When assessing the impact that groups have on morality and values, it is imperative to analyse the findings of the experiments carried out by Lewin, Lippitt and White (1939), at the Iowa Child Welfare Research Station. In an experiment designed to analyse the leadership qualities of rival groups, the conclusions drawn showed the impact on a child’s values that a team can have. Reflecting upon this, Lewin (1948: 98) states “His relation to this group and his status in it are the most important factors for his feeling of security or insecurity. No wonder that the group the person is a part of, and the culture in which he lives, determine to a very high degree his behaviour and character.” So, this indicates that the type of groups that individuals are divided into will affect their behaviour, morality and values. One could extrapolate this concept further and argue that groupwork will give workers a feeling of responsibility as highlighted by Trist and Bamforth (1951). They advocate the use of groups and teams, but only if there is high autonomy, as the sense of independence and work-pace flexibility will positively influence their principles and values in organisational contexts. Analysis on Social Impact theory developed by Latane, (1981) gives credence to supporters of the darker view, as it talks about the negative consequences on ones’ values, due to the power status of a majority group; but Moscovici (1976) rightly dismisses this argument. He observes that there are many examples in history where a minority hasn’t been influenced by a majority; but instead has imparted their own values onto the masses; such as the suffragette movement. After conducting studies, he found that confidence in ones’ own beliefs were crucial to stop negative values in teams affecting individuals.
As stated in the introduction to this essay, there are many critics of the usage of groups and teams in organisational contexts, with Sewell questioning their longevity in organisations due to the negative impact they have on ones’ morals by saying “not only do teams have an immensely long tradition, but also they have an organisational history of neglect and abuse that predates the modern era.” (Sewell 2001:1). Stein and Pinto (2011) take this analysis to extreme lengths, suggesting that “intraorganizational ganging dynamics” can emerge from groupwork in the workplace; which are groups that denigrate behaviour that is beneficial to organizations. This can impact a worker’s morality; as shown by the recent example of whistleblowing at St George’s Hospital. Following reports of high mortality rates, Professor Mike Brewick (2018) carried out an investigative study at the hospital, with his findings showing that two camps had formed creating a “toxic atmosphere” (Mike Brewick, 2018:14). Furthermore, the ganging culture in the groups at the hospital led to Professor Marjhan Jahangiri taking court action, after being barred from working, by senior staff. In the conclusion of Stein and Pinto’s (2011) report however, they concede that it is possible to avoid gangs forming if senior managers are made aware of their presence and take necessary steps to stop the establishment of gangs; thus avoiding the darker impact they can have on an individual’s morality and values. Hinds and Mortenson (2005) also carried out a study on conflict within teams. They noted that diversity within the group could lead to conflict; be it age, geographical or other factors. Conflict within groups make it difficult to positively influence the values of an individual, as workers become motivated towards their own goals rather than the groups’ targets. This shows the darker impact that teams can have on morality. Alternatively, Pelled et al (1999) offers a contradictory viewpoint, suggesting that conflict can ameliorate performance. So, further study is needed to accept the darker view of the impact that groups have on morals.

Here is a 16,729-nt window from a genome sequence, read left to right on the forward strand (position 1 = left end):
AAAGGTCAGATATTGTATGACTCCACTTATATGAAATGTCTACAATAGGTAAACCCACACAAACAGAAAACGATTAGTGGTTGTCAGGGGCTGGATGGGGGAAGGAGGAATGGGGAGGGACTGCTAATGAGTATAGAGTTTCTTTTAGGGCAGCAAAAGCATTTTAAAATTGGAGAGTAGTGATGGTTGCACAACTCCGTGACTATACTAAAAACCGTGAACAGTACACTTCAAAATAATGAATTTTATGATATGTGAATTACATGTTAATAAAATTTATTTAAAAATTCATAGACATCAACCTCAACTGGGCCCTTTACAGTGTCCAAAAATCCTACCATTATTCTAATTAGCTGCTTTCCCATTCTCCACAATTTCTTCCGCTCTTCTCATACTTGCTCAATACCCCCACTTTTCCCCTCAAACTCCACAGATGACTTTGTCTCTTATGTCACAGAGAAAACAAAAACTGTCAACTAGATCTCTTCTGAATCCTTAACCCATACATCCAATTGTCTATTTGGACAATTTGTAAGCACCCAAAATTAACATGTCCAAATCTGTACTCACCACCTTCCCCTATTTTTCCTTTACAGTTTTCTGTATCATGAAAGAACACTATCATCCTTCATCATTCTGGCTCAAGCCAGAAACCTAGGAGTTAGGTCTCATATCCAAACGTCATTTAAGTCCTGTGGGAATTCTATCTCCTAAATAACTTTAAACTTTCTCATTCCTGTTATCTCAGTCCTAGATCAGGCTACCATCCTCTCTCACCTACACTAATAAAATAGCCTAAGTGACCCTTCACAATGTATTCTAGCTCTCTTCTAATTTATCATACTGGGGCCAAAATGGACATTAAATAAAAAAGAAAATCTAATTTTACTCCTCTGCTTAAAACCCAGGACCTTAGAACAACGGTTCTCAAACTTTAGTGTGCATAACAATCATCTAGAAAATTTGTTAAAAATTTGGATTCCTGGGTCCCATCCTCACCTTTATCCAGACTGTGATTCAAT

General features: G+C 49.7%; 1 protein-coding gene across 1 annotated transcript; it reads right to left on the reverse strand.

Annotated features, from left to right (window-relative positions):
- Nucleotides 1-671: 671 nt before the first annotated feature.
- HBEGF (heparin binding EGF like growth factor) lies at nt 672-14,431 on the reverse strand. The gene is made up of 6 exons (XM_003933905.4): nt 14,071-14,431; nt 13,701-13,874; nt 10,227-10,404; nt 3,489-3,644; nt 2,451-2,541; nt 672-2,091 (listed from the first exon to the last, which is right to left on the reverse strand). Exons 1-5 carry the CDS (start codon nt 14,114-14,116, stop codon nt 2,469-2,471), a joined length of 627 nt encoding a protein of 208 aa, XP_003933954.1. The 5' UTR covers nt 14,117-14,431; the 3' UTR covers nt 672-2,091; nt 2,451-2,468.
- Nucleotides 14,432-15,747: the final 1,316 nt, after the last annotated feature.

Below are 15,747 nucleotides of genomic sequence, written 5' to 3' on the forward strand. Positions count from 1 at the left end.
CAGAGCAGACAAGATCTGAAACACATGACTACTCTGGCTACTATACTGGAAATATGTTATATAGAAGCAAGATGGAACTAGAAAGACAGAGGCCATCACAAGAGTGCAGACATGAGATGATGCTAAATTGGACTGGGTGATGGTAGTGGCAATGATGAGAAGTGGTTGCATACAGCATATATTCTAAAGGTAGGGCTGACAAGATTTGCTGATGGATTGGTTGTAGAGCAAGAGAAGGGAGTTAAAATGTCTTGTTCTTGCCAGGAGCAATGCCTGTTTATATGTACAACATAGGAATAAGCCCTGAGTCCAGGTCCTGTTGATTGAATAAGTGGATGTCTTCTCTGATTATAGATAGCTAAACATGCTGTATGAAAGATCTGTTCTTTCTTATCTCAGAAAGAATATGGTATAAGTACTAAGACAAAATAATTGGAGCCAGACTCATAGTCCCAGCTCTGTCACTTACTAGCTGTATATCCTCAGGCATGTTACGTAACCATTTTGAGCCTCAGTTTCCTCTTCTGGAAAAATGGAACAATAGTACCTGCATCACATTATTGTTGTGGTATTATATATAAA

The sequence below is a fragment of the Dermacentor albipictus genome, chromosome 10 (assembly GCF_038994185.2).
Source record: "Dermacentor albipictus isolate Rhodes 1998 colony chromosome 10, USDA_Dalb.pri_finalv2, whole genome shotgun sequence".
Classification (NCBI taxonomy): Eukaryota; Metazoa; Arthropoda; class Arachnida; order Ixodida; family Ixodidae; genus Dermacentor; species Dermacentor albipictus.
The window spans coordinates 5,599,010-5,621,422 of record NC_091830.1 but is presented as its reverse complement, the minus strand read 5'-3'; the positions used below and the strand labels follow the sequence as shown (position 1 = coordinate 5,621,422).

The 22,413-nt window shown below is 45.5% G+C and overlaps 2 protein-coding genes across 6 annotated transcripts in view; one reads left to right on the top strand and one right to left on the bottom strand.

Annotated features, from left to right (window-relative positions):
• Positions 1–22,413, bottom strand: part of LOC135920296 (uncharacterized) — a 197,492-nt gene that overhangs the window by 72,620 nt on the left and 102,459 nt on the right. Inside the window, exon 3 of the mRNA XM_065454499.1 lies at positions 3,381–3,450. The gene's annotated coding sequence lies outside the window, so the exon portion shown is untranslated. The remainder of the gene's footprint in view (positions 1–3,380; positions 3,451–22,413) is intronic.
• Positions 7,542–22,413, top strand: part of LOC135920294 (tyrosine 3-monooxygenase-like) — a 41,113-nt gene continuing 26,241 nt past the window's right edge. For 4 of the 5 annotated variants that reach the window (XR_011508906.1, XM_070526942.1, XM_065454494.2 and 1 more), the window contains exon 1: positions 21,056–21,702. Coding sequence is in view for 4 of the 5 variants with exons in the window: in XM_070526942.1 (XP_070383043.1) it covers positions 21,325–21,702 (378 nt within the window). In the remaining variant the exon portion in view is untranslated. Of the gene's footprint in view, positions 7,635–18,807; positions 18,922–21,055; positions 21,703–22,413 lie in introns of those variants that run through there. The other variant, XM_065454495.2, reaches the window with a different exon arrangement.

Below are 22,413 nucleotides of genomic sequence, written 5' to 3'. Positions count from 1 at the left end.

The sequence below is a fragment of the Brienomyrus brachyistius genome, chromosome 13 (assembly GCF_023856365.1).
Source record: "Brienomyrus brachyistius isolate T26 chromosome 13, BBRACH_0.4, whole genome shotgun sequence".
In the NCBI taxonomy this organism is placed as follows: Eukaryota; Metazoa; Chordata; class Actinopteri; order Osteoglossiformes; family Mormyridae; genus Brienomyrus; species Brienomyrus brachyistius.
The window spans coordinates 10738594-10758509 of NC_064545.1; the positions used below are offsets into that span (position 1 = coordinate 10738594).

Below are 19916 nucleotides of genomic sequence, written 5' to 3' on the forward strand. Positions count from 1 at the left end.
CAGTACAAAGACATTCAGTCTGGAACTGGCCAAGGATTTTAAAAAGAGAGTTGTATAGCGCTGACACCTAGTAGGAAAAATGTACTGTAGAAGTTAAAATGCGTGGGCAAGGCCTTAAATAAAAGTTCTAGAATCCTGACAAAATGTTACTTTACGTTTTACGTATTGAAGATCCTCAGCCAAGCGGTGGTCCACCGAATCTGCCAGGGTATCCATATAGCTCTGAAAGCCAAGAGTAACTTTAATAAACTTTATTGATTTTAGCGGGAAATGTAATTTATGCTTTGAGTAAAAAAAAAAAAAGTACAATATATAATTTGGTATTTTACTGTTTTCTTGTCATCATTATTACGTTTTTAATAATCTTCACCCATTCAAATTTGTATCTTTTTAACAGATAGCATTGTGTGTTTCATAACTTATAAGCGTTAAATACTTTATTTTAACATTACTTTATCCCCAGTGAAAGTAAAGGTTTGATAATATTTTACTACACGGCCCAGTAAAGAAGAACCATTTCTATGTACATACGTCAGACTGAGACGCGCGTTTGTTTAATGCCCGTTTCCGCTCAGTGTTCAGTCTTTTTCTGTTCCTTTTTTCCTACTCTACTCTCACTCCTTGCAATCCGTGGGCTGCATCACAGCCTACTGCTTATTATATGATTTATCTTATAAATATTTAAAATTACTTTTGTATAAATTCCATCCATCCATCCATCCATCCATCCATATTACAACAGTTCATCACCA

Do the Darker Nature of Teams Adversely Impact the Effectiveness of Employees?